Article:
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As chronicled in this very publication, for the last year or so, Judge Noreika has consistently declined to construe more than 10 terms at Markman.

An Unwritten Rule

This practice, however, has not been memorialized in Judge Noreika's form scheduling order, standing orders, or preferences and procedures. This leads to the question of whether the limit still holds when Judge Noreika refers claim construction to a magistrate.

Having just received our first data point, the answer appears to be "yes."

Judge Burke Limits Construction to 10 Terms

In March, Judge Noreika referred "all pretrial matters" in Commvault Sys., Inc. v. Rubrik, Inc., C.A. No. 20-524-MN-CJB, D.I. 55 (D. Del Mar. 5, 2021) to Judge Burke. Last Friday, the parties submitted their joint claim construction chart, requesting the Court construe more than 40 terms. See id., D.I. 85. On Tuesday, Judge Burke issued an order requiring the parties to reduce the number of terms briefed and argued at Markman to 10:

The Court will only construe ten terms/term sets at the October 8, 2021 Markman hearing. The parties' joint claim construction brief should only address those ten terms/term sets. If the parties need the Court's assistance narrowing the disputes to ten terms/term sets, the parties should file a joint letter alerting the Court of that fact and the Court may thereafter set a letter briefing schedule and/or a teleconference

Id., D.I. 86 (D. Del. June 29, 2021)

Judge Burke's History Limiting the Number of Terms Construed

It's worth noting that this is not the first time that Judge Burke has limited the number of terms he's willing to construe. The last time was about 2 years ago in International Business Machines Corp. v. Expedia, Inc., C.A. No. 17-1875-LPS-CJB, which was referred by Judge Stark. There too, the parties submitted a claim construction chart with many (more than 30) disputed terms. See id., D.I. 124. In that case, rather than than limiting the number of terms in the first instance, Judge Burke first ordered the parties to:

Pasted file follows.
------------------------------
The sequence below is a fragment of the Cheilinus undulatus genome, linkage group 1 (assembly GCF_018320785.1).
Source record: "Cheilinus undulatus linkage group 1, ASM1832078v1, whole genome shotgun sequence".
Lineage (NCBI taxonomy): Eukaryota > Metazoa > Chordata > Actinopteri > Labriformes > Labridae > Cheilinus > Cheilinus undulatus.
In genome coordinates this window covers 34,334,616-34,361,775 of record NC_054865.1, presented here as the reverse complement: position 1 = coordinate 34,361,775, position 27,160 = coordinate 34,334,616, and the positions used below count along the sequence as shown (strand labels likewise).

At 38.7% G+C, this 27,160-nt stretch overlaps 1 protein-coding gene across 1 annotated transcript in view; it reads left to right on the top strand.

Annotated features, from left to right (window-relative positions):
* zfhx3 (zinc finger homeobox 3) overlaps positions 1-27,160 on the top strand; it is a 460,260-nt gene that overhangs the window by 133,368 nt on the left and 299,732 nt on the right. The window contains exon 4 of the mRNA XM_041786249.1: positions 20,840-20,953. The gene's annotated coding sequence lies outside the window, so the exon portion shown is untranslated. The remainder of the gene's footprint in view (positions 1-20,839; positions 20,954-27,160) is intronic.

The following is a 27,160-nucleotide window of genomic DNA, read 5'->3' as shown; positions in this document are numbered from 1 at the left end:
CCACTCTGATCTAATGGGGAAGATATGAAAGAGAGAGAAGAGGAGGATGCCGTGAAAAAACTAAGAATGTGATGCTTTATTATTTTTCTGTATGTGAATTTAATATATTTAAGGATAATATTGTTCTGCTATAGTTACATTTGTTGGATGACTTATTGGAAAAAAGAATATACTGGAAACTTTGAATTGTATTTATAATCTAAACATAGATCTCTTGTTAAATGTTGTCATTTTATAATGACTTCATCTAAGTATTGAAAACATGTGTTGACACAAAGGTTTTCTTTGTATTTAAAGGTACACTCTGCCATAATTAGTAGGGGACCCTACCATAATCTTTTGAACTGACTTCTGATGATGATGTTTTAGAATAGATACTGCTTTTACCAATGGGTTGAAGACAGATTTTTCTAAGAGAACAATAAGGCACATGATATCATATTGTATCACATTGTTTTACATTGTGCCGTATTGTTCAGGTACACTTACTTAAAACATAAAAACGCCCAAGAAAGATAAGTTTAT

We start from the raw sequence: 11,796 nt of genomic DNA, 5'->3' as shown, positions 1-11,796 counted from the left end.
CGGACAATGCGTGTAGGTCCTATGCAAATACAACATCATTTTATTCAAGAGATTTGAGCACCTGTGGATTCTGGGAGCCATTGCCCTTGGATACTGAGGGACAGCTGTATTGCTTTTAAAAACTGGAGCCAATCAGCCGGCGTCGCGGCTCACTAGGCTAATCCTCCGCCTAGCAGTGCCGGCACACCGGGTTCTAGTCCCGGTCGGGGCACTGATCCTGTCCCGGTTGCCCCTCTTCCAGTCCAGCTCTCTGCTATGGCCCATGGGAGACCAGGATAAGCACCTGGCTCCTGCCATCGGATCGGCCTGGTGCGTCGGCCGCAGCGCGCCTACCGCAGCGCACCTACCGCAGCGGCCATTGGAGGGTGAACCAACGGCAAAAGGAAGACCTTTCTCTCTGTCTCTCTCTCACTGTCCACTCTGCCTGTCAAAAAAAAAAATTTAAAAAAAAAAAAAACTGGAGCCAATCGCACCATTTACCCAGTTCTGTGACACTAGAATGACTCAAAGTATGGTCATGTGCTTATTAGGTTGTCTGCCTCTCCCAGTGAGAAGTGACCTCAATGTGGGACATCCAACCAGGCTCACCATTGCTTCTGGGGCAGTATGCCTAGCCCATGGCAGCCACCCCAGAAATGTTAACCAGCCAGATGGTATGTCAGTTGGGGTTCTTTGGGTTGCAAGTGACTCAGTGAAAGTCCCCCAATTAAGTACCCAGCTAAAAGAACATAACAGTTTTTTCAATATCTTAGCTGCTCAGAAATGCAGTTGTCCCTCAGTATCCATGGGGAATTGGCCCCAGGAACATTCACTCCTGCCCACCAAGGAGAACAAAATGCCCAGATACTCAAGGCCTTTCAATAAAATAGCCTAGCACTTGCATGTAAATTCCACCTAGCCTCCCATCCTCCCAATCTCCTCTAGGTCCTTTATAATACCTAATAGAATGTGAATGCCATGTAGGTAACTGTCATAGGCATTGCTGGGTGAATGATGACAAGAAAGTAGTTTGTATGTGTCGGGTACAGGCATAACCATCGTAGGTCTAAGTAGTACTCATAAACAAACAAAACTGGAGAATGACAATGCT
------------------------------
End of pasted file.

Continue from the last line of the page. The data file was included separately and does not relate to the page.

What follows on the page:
submit a letter of no more than three single-spaced pages that ranks each of the terms discussed in the parties' opening claim construction briefs in numbered order, with regard to each term's importance to that side (i.e., with the most important term ranked #1, the second most important term ranked #2, etc.). The letter may also include a brief description of the reasons for that side's prioritization of the terms. The Court will use these letters to determine which claim terms it will hear argument on at the July 1, 2019 Markman hearing.

Id., D.I. 127 (D. Del May 23, 2019)

Following the parties' submissions, Judge Burke ultimately decided to hear argument on only 10 terms. Id., D.I. 144 (D. Del. June 25, 2019)

The Policy Going Forward

Unfortunately (for court watchers), Judge Burke does not appear to have been confronted with any other cases in the intervening years where the parties requested construction of slightly more than 10 terms. So it's tough to say at this point whether the order in Commvault is an application of Judge Noreika's hard limit of 10 terms, or Judge Burke's older practice of cutting unreasonably large number of claims down to 10.

We'll keep you updated as further data points trickle in.

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